Publishing Will Eat Itself: The books BookMachine got for Christmas












Welcome to 2012. While you’re waiting for the publishing world to get back into the swing of things following the festive period, here are the books BookMachine staffers found stuffing their stockings come Christmas morning. If we’re lucky, we’ll have them read by the time Quetzalcoatl rains fiery death upon us from above.

Gavin Summers

On the face of it, this might seem like a weird mix of topics, but I reckon collectively they’re actually a decent blueprint for 2012. First up was In the Plex by Steven Levy, a book that delves into the secrets of Google’s success. The cover notes suggest that it was down to speed, openness, experimentation and risk taking.


So in a similar spirit, it’s January and time to get off the couch and recklessly enter one of the events suggested in the World’s Ultimate Running Races. The Antarctica Marathon caught my eye. There will be a few doubters, some will say there isn’t a hope in hell of getting through one of these races alive: for them, The Art of the Put-Down by Winfred Coles should come in handy.


Laura Austin

Into the Darkest Corner was my first Christmas read and what a great novel to get started with. It was totally gripping, and actually had me checking behind doors. It was Elizabeth Haynes’ debut novel, and her next one is out in March, called Revenge of the Tide. Watch out for it.

I’ve also dipped into Leadership: Plain and Simple. Not really a holiday read I know, but I’d read good things and was keen to get started. I wasn’t overly keen on the ‘fill in the box’ type activities, but love the general theme of getting you to think bigger than being a manager; basically keeping an eye on the big picture and where you are heading, and losing the focus on small operational details.

My final Christmas read is The Sisters Brothers – I’m only a few chapters in, but so far am loving the tone, the pace and the characters. If I wasn’t back to work I think it would be the kind of book I’d be racing through; but alas…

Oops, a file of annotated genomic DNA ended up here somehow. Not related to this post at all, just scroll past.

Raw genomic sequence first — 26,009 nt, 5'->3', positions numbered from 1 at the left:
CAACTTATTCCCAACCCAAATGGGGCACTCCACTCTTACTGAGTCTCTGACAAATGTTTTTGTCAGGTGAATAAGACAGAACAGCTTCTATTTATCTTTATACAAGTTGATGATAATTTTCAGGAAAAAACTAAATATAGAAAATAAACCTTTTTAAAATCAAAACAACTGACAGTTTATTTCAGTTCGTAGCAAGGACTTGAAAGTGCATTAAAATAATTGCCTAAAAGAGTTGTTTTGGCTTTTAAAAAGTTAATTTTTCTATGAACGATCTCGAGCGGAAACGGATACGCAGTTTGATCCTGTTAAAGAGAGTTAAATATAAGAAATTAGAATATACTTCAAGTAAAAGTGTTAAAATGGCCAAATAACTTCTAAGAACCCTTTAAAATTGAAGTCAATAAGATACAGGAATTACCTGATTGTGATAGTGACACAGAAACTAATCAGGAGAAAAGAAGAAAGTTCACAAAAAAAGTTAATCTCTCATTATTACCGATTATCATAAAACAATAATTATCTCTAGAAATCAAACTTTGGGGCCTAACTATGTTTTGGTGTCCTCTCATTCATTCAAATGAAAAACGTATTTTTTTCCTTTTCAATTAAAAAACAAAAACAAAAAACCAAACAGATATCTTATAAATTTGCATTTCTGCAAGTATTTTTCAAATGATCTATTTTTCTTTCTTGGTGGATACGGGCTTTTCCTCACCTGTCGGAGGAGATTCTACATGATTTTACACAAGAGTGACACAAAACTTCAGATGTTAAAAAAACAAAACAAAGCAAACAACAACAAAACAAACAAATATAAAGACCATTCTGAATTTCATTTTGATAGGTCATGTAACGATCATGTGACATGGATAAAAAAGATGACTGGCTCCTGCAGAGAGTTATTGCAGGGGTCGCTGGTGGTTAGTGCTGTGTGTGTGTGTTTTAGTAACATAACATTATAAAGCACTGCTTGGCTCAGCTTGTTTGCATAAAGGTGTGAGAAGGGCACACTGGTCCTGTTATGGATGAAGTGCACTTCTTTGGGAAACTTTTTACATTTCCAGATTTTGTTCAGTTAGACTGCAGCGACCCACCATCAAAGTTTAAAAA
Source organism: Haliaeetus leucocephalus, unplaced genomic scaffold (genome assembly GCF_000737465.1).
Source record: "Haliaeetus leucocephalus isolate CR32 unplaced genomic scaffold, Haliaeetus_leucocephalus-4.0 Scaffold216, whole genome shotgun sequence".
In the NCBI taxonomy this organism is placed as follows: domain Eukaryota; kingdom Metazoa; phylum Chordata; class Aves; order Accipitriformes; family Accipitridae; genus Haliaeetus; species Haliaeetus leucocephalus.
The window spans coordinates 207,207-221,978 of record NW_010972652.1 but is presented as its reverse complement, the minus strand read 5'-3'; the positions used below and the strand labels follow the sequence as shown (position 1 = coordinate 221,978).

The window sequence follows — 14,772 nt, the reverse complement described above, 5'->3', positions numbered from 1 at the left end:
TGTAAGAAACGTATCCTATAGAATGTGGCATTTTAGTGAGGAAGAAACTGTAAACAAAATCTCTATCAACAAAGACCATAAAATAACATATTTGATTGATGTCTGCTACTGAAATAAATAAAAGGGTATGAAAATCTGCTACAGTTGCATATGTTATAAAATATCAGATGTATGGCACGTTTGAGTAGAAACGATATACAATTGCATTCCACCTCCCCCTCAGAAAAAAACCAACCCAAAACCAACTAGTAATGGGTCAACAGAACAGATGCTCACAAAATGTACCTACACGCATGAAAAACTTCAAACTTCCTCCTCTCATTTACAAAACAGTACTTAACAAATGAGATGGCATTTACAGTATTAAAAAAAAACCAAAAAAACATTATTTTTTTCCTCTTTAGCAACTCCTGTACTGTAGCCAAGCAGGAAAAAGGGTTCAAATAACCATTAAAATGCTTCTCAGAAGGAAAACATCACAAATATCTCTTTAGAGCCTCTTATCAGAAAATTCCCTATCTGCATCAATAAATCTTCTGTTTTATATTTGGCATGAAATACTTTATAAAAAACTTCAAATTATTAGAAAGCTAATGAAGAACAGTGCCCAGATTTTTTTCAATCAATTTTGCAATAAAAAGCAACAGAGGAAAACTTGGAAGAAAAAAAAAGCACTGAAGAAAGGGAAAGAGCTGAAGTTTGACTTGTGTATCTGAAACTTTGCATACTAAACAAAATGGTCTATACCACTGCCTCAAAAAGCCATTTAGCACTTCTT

Felice Howden

I am usually swamped by novels at Christmas because people know I like words and not much else, but it seems everyone is getting sick of me talking about publishing so this year it was all video games. (Nice try, guys, but you’re still going to be on the receiving end of all the rants.) Still, I managed two books this season, one of which is an all-time-greatest-book-ever that I lost some time ago (Kafka’s Metamorphosis and Other Stories) and the other I have never heard of (Henri Charrière’s Papillon).

Papillon is the autobiography of a convicted felon who is staying in a penal colony and tries to escape, as they do, and has a couple of adventures, probably hurts himself frequently, gets captured at least twice, learns some stuff about himself and so on. The premise is close enough to Shantaram to make me think it’s not worth reading, and flipping through it I found it has the most insanely small margins of any novel I’ve seen since high-school.

Still, people generally give you books that are something of a reflection of their own personality, and I like the person who gave this one to me enough to think maybe it won’t be so bad. The danger now is not the quality of the book, but that I’ll put it on my bookshelf and forget about it until next Christmas when I do the same with another gift.


Chris Ward

David Foster Wallace’s much-vaunted 1996 novel Infinite Jest has long been my literary white whale. I’ve been working up to it for years, with bits of Wallace’s essays and short stories here and there, but to my eternal shame have kept finding reasons not to get around to it – I’ve got books to read for uni, wah! I’m too busy with work, wah! I’m in a book group now, wah! It’s 1079 pages long, wah! –  despite every indication suggesting it could end up becoming an all-time favourite.

Well, no more will it be my guilt-inducing blind spot, for, having made it one of my few specific gift requests this Christmas, I’ve decided that in 2012 I will finally read Infinite Jest, even if it takes me all year (and well it might – did I mention it’s 1079 pages long? And not to crow on this point or anything, but the typeface is really small, wah!) And once it’s done, I can finally get around to the unread copy of The Pale King – Wallace’s unfinished final novel, published three years after his untimely death in 2008 – that’s been sitting on my shelf since my birthday. My only worry is that upon finishing I’ll be seized by the usual mix of rage, envy and self-pity with which I’m prone to greet precocious genius – Wallace wrote the book in just three years, and was only in his early thirties upon its completion. I, on the other hand, am 25 and crafting an extended alternate history in which Amazon is a professional hitman. Swings and roundabouts.

On a lighter note – but only slightly, given the existential angst that permeates proceedings – every year for the past five, my brothers have delighted me at Christmas by following my instructions to the letter and gifting me the latest instalments of Canongate’s wonderful ongoing quest to reprint every single Peanuts strip in chronological order. Published at the rate of two volumes a year, and with each volume covering two years’ worth of strips, this Christmas’ entries cover the late 60s. Sally is shouting ‘I HATE YOUR GENERATION!’ at Charlie Brown. All is well.


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